Opendoor, a two-year-old, San Francisco-based startup is a swing-for-the fences type of bet during a time when the most ambitious startups are suddenly less fashionable than they once were.
That’s not crimping the company’s style. In fact, Opendoor, which is on a mission to make it simple to buy and sell houses online, just added another layer of uncertainty onto its big-risk, big-reward model.
The roughly 100-employee company currently buys homes sight unseen when a home seller visits its site, asks for a quote, and accepts Opendoor’s bid, which the company comes up with based on public market information about historical home sales and its own proprietary data about market conditions. (The company says its offers are typically one to three points below what the seller might fetch on the open market roughly three months into the future. That’s the average time required to sell a home in the U.S., it says.)
Starting today, it’s making two more bold promises. First, it will buy back a home if the new owner is unhappy with it. Specifically, if someone changes his or her mind for any reason, that person has 30 days to receive a full refund. More, Opendoor will provide each new buyer with a 180-point inspection report on the condition of their new home; if anything breaks in the first two years, it will fix it.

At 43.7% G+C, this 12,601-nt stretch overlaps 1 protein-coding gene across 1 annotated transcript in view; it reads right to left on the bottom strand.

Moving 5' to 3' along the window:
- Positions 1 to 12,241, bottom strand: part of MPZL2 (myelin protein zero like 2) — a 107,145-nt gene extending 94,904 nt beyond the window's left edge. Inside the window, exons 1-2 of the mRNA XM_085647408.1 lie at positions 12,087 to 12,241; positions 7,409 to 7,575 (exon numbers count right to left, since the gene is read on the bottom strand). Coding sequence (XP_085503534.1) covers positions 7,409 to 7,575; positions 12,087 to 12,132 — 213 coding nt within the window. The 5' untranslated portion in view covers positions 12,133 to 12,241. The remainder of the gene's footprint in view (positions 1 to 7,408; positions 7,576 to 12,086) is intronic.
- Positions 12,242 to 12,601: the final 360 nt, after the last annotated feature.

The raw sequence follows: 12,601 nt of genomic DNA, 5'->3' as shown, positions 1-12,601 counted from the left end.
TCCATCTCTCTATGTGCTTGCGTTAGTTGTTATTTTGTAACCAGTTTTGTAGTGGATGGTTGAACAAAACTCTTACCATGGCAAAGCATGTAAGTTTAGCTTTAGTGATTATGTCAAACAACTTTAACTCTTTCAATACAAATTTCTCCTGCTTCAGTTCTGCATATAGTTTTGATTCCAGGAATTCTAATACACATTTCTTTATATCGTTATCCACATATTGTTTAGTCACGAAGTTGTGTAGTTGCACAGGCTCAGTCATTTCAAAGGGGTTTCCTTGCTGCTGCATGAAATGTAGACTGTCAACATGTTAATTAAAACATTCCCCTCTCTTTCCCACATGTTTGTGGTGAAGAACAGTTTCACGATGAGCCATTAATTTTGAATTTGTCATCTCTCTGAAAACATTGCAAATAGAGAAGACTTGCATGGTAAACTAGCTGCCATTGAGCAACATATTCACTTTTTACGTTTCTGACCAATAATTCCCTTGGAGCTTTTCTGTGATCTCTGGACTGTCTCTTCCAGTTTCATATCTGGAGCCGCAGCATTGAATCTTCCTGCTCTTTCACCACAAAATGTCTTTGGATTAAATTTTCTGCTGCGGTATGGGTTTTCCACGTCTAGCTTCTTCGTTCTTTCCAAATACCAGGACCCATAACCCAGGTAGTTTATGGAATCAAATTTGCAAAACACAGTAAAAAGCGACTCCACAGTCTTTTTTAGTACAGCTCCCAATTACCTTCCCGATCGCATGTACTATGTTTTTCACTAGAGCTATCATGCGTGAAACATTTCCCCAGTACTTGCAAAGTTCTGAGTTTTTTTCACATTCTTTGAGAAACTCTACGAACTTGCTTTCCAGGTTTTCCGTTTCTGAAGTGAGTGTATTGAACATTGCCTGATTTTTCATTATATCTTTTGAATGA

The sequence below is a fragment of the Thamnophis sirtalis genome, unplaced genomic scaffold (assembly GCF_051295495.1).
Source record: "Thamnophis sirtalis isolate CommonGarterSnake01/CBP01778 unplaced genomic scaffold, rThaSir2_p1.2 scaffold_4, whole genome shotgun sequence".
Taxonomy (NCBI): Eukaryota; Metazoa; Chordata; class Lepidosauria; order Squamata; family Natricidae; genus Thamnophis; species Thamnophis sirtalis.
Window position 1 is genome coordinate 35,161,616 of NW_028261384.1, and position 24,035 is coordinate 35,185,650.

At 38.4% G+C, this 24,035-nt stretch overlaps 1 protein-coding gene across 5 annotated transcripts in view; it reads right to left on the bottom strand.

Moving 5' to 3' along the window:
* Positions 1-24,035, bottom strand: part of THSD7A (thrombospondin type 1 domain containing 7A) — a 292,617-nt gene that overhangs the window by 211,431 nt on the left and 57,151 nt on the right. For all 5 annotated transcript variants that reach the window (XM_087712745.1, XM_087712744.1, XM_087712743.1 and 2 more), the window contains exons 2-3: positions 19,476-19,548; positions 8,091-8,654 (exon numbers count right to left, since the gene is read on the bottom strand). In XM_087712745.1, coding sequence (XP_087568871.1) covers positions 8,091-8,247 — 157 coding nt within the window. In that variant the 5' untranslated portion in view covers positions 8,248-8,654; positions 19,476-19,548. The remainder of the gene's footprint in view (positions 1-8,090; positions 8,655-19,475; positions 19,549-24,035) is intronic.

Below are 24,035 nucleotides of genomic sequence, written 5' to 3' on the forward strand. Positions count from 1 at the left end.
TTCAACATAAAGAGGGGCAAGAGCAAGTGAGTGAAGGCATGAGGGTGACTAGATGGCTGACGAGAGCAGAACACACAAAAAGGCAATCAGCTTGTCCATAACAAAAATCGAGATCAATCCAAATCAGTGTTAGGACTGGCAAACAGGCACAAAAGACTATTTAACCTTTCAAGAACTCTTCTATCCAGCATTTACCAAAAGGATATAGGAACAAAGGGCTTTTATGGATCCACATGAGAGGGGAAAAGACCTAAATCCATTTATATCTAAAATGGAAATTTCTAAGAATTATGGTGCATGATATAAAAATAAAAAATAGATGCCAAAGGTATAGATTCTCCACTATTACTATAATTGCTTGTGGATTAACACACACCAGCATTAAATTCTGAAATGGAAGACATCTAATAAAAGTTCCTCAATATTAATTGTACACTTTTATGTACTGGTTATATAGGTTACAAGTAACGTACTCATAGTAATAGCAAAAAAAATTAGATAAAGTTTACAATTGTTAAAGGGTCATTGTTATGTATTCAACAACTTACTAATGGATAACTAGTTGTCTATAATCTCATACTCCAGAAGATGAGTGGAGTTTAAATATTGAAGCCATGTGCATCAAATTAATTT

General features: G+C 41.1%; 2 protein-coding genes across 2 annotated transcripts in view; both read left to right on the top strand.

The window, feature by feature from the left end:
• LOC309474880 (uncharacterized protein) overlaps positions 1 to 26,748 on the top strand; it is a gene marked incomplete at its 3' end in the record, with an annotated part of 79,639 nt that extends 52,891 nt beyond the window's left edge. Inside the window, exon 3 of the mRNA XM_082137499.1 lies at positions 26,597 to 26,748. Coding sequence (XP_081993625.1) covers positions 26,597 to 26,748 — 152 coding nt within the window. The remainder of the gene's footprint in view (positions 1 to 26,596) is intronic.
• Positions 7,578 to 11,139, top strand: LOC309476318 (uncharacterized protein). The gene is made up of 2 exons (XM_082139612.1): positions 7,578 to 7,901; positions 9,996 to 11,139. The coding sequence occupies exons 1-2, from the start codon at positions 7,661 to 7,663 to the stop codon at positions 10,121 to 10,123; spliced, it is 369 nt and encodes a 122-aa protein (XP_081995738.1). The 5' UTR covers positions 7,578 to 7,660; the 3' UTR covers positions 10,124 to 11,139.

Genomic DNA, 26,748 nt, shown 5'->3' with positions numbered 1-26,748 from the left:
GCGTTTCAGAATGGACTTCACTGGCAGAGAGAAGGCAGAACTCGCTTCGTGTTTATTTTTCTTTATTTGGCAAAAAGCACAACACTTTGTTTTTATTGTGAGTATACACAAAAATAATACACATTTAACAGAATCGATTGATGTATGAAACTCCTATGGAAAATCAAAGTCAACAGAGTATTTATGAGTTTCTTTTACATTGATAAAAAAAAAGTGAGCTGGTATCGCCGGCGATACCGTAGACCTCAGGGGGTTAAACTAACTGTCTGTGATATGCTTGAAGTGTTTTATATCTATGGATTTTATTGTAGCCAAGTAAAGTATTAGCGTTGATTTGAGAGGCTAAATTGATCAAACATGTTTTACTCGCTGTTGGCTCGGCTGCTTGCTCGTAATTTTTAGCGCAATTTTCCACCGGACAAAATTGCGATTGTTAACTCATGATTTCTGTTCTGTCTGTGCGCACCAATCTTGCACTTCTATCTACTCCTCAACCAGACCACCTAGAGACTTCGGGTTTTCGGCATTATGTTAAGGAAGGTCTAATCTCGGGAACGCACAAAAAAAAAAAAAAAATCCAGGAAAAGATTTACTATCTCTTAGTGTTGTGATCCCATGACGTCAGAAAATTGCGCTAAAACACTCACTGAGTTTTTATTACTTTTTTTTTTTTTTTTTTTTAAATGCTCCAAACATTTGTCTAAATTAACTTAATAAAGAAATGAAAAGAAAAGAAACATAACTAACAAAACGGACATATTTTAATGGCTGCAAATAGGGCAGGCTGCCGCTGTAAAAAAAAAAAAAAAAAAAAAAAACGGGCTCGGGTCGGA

“We stand behind our homes,” says Eric Wu, CEO and co-founder of Opendoor. “Unlike a typical seller who is trying to hide information from [the seller], we’re fully transparent because we want our customers to be happy.”
Wu, who previously sold a startup to the real estate portal Trulia, cofounded Opendoor in March 2014 with three others: operator-investor Keith Rabois; Ian Wong, who formerly led data science at Square; and JD Ross, who oversaw product at the investment management platform Addepar.
Their plan from the outset was to use technology to flip homes, an idea that has garnered roughly $110 million from investors, including its biggest shareholder, Khosla Ventures.
Wu says Opendoor has also raised “hundreds of millions of dollars” in debt in order to carry the homes on its balance sheet while it works toward re-selling them.
In an interview yesterday, Wu declined to say how many homes have so far been bought or sold using the platform. But he did say that OpenDoor typically buys 10 houses a day across the two markets in which it’s currently operating: Phoenix and Dallas.